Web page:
Magic and murder: Meet the man behind this latest fantasy fiction novel – your next good read
Q. The fantasy world you have created is threatened by an ominous entity known as ‘Calamity’. What can you tell us about the nature of Calamity, and why it is so dangerous?
A. Calamity is a slow-moving nebula destined to intercept the path of this world in tens of thousands of years. Menhir scholars convey that every planet that has neared Calamity has broken apart. It is therefore vital that humanity leverages its collective energy and wisdom to discover a means of circumventing Calamity’s effects. Each of the six factions within the menhirs adopts a different set of goals and philosophies they argue will defeat Calamity. This is why the menhirs rose. This is the figurative dragon that society, and the menhirs, in particular, must slay.
Q. The Amber Menhir features three students, known as ‘ascendants’, entering an institution of learning and research by the same name. Can you tell us more about what the menhirs are.
A. According to the Menhir Conclave Charter, the five menhirs rose in response to Calamity’s threat and have since trained each generation of magical scholars in the skills necessary to save the world. The menhirs also store the discoveries of generations gone by, so that each and every ascendant connects to a well of ideas and imagination that dates back as far as the menhirs themselves. It is without hyperbole when the menhirs say that they are the world’s only hope of survival and prosperity, though the path forward will not be easy or cheap.
Q. Can you tell us more about the six noble magical factions which populate the menhir?
A. At the origin of the menhirs, a census was taken of the incipient magical aptitudes known to manifest within a small subset of the continent’s families. A group of intellectuals that would eventually give rise to the first menhir scholars identified six hereditary nuclei of magic. Members of these factions could witness the energies of each other and learn how to execute one another’s feats. These nuclei became the six Noble Factions, which have existed in total perfection and unmolested for millennia. And the menhirs are happy to convey the idea that this will always be.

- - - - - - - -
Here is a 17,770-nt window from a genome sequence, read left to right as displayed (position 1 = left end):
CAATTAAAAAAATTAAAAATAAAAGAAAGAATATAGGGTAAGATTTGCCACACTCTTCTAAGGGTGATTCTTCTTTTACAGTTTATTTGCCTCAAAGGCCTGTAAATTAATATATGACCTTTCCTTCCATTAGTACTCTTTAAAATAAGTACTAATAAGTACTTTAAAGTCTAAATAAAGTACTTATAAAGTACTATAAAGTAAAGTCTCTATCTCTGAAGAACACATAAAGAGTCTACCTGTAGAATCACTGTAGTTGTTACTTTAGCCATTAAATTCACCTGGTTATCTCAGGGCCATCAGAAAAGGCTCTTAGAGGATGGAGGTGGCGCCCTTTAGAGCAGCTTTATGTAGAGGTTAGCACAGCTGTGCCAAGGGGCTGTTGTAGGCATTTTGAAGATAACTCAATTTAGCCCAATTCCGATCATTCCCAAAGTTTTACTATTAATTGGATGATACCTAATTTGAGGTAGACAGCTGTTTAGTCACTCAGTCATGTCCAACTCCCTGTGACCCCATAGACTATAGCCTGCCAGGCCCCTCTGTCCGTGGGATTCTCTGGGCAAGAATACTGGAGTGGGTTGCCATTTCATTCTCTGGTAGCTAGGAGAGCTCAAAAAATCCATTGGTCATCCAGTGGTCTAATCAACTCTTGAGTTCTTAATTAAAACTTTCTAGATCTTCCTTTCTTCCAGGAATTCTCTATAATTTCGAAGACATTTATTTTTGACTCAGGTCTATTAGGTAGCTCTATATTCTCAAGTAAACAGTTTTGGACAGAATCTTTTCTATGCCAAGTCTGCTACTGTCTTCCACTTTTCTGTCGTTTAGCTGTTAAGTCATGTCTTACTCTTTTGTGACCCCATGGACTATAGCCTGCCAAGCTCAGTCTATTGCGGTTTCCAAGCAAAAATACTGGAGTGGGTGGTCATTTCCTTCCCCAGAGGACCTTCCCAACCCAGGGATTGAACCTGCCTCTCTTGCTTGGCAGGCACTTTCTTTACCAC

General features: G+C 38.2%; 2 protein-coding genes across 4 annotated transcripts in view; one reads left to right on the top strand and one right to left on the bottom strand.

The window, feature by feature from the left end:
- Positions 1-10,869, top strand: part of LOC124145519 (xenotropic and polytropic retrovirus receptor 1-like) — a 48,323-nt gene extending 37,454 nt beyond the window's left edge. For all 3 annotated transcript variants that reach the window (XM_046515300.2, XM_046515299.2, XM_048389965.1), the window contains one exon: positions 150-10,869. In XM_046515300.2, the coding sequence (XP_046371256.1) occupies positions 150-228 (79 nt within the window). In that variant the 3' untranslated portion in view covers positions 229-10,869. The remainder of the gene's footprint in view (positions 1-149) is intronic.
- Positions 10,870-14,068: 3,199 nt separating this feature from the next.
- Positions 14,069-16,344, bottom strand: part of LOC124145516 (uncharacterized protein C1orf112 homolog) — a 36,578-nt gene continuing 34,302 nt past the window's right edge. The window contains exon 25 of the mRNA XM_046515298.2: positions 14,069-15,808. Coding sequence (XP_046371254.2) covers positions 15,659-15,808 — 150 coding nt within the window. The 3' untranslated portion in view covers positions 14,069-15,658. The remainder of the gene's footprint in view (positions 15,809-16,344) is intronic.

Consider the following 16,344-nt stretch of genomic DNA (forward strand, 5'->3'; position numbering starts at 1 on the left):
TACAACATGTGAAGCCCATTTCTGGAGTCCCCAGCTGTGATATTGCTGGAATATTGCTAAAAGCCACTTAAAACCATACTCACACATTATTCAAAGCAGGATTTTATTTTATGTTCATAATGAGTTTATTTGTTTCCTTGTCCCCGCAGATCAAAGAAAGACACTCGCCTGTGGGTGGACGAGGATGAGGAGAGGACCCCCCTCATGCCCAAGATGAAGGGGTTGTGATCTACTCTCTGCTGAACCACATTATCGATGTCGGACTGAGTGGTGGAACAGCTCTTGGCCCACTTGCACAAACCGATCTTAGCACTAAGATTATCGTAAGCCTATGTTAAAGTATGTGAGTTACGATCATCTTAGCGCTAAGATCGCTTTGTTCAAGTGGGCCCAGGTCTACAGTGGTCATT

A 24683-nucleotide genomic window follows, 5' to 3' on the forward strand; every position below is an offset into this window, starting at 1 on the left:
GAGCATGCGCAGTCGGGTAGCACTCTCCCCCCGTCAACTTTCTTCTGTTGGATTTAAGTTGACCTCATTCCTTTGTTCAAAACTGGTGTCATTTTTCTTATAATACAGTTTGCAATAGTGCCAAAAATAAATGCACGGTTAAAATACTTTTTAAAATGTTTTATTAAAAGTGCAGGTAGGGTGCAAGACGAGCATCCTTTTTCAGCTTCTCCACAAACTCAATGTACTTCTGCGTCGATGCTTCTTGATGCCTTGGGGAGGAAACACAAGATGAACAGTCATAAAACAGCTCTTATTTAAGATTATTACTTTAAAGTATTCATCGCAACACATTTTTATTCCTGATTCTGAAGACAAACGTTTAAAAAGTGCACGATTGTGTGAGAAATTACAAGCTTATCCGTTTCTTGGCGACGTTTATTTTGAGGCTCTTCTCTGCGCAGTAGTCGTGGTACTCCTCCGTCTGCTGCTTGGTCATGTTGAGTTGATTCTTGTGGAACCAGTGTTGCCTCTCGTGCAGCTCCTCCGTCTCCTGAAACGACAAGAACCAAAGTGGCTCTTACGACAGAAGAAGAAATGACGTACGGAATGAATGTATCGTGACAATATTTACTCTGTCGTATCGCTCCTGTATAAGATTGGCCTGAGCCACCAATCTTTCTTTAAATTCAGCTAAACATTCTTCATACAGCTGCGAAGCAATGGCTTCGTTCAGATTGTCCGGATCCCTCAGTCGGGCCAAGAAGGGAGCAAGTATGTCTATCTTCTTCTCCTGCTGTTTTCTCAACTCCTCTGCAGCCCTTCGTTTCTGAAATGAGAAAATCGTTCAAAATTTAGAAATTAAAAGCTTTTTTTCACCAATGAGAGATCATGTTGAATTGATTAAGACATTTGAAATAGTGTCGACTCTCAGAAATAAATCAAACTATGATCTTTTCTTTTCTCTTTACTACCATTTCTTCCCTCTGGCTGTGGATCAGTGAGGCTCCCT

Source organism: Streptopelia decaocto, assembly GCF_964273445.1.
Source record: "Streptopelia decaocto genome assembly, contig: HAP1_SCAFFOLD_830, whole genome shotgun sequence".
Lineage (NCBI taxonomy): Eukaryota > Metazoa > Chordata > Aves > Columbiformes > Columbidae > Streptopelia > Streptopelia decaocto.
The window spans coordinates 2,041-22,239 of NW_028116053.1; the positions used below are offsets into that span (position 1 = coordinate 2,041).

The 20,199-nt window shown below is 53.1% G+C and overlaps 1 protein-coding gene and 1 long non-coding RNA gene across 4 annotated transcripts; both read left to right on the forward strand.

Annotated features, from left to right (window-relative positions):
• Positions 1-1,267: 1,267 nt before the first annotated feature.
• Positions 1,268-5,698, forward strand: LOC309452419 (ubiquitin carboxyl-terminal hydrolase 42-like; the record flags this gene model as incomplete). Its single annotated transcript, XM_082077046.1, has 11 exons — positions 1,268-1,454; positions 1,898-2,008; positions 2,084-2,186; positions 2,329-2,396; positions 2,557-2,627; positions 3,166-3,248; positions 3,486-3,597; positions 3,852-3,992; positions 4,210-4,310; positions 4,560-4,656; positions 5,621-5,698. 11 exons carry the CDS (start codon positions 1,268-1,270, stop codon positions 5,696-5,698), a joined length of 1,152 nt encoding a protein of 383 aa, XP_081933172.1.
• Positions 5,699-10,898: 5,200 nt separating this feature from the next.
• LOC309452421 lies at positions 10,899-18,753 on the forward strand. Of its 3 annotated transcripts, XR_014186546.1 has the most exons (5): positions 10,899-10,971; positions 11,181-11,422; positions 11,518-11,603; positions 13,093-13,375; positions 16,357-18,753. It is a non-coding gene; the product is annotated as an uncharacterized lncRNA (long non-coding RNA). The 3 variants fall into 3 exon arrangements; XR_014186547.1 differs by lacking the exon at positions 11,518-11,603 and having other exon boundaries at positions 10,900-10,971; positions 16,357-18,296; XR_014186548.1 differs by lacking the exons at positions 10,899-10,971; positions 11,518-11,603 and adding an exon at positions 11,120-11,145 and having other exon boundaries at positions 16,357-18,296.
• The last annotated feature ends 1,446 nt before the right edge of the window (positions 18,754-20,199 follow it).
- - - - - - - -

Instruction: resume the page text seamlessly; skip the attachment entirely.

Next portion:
Q. There is a degree of scathing satire and political commentary in your dealings with the menhirs, which are riddled with bitter and deadly rivalries. Why did you feel it important to include this?
A. You show me an organisation where resources and opportunities for advancement are limited, and I’ll show you a den of intrigue and infighting. To describe anything different in literature would be, I think, unrealistic, and worse, naïve. If there’s no infighting, then there’s been a genocide, and even that buys you only a little time.
Q. There is a subplot about ‘anomalies’ — unfortunate individuals whose magical powers deviate from the norm and who end up as laboratory guinea pigs. Where did this idea come from?
A. Every breed of discovery needs subjects and replication to ensure the reliability of a conclusion. For some of the menhirs’ noble factions, that includes anomalies. Anomalies are those dangerous few who display magical aptitudes outside of the safe harbours of the noble bloodlines. The menhirs work hard, however, to ensure that their anomalies are ethically treated before being sacrificed. The same is true of our world, believe me.
Q. Out of all the novel’s characters, which do you empathise with the most, and why?
A. I try not to bond too closely with any character. I think a moat of distance is healthy. At the risk of appearing self-deprecating, it’s always the flaws of a character that endears them to me.
Each of the major characters in The Amber Menhir is a bit broken. I think it’s that vulnerability that lets me feel for them. Like real people who masquerade as impervious, unflawed characters lose my interest. They feel dishonest to me. So, I ensure each of my characters possesses a considerable flaw that a reader might see in themselves, or a loved one, or a rival, or someone in their past.